In 2016, Dwivedi founded the Purple Pundit Project in New York, which offers various “progressive, inclusive, LGBTQ+-friendly” religious services like baby namings, house warmings and business blessings to people who are “straight, gay, having an interracial marriage or just want a female pundit.” So far she has officiated 33 weddings, nearly half of which have been for same-sex couples.
Dwivedi, 40, also works full time as vice president for communications and brand marketing at Daily Harvest, a subscription-based organic food company. She grew up in Canada and now lives in Harlem with her husband, Vivek Jindal, 37, chief investment officer of Kore, a wealth management platform in New York, and their two sons, Ashwin, 5, and Nayan, 3.
Q: Why did you become interested in officiating?
A: In 2013, I was getting married and we were having a classic Indian wedding with 250 people and doing two different events: one at the Hotel Nelligan located in the middle of the Old Port, and the other at the Loft, both in Montreal. My husband’s sibling is trans, and it became glaringly obvious that if they wanted to get married, there wouldn’t be a pundit who would do it. It’s not culturally accepted yet.
That was heartbreaking. How could I be part of something that would deny love to someone? Two months after my wedding, I got ordained online by the Universal Life Church. I knew I wanted to do something, but I wasn’t sure what. I was waiting for the whisper in my head to grow louder.
Q: When did it become louder?
A: I was at Weill Cornell on the East Side, in May of 2016, about to give birth to my first child. The anaesthesiologist was trying to distract me while I was getting an epidural from a resident by saying they were looking for the chaplain because a couple on the same floor as me had gone to get their wedding license and her water broke. They wanted to be married before their baby was born.
I told them if they couldn’t find one, I’m ordained. They didn’t take me seriously. Ten minutes later, a sheepish resident asked if I could officiate. I was a little loopy and couldn’t feel my legs, so they came into my room. One nurse wrote a poem, another made a floral wreath for the bride’s hair, several nurses made a procession.
It was wonderfully sweet. It was amazing to be part of someone’s love story. I felt a new calling. My husband recorded the wedding on his iPhone. That video went viral.
Q: What made you create the Purple Pundit Project?
A: 2016 was election year. The LGBTQ community’s rights were being taken away. I had just had my first child. I wanted equality for everyone. Motherhood lit my inner activist’s flame, and it became clearer where I could make a difference. I built a GoDaddy website while on my couch. I wanted a colour that represented a spirited minority, which was the South Asian gay community, within a spirited minority, which is the gay community. Purple felt like a good place to lean in.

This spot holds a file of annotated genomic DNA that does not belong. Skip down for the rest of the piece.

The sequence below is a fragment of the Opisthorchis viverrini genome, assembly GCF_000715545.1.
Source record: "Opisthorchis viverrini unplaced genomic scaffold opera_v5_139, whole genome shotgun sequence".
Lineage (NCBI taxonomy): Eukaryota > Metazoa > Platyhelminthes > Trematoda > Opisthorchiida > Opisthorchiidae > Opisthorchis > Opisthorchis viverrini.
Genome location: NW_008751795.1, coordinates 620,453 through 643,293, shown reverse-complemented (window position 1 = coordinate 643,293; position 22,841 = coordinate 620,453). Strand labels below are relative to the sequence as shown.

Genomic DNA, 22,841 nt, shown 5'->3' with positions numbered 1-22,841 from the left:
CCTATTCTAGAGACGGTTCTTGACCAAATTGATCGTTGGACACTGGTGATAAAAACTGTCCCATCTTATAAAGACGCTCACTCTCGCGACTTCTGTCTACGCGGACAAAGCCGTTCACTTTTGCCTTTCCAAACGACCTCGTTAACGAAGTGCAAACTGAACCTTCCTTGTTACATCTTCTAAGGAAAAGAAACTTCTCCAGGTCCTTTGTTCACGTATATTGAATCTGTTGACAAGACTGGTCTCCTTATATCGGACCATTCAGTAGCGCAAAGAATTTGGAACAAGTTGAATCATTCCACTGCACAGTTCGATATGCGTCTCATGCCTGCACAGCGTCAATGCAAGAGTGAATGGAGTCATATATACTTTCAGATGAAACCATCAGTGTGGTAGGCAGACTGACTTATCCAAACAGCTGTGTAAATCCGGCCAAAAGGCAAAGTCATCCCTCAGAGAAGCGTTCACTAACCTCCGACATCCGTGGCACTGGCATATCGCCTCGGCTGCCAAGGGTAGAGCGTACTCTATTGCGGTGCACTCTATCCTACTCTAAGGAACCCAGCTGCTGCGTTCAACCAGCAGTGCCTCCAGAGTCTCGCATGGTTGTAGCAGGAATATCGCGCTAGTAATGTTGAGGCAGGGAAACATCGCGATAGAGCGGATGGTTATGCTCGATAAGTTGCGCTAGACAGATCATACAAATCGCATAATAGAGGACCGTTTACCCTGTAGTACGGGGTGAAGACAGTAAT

Q: How is your Hindu service different from a traditional one?
A: A traditional Hindu ceremony can take two to three hours. Mine is 35 minutes. I begin with a prayer and offering to Lord Ganesha to clear the couple’s paths or obstacles. I have the couple take several laps around a sacred fire; each signifies a commitment they are making.
And I include a passage from the Panchatantra, which is mythological text written in Sanskrit. It asks the couple to commit to a life of equality and partnership. That’s very different from a traditional Hindu reading, which still positions marriage as a patriarchal system where you give away a bride as property.
Q: How has this job changed you?
A: Before COVID hit, I was doing a Hindu wedding for a straight couple, and a male guest started yelling at me. He said, “Women can’t be pundits, what are you doing here?” It was such a discriminatory approach. It made me realise change and acceptance take time. I’ve learned grace and patience, to take the high road. Being a pundit has liberated and empowered me. I’ve grown into my own skin.
Q: What do you typically wear to perform a Hindu wedding?
A: I wear a gold ring my grandmother, who is 88, gave me. She’s helped me interpret all of the ceremonies. The ring connects me to her and my roots, yet makes me feel I’m advancing and interpreting new versions of these ceremonies on my own. Then I layer lots of 22-karat gold jewellery: rings, earrings, bracelets and necklaces. Indians love shiny things and they make me feel like a real pundit.
I alternate between two different traditional Hindi outfits: a lehenga, which is a jewel-toned, long sleeved dress with a skirted bottom that is purple and embroidered with gold, so it’s festive for a wedding; or a long tunic and leggings called salwar kameez. It’s also embroidered and more casual. Both outfits are purple. And I’m always barefoot.
Q: What is your favourite moment in the ceremony?
When a couple comes up to me and says, “This was the wedding we always dreamed of but never thought possible to have.”
This interview has been lightly edited for length and clarity.
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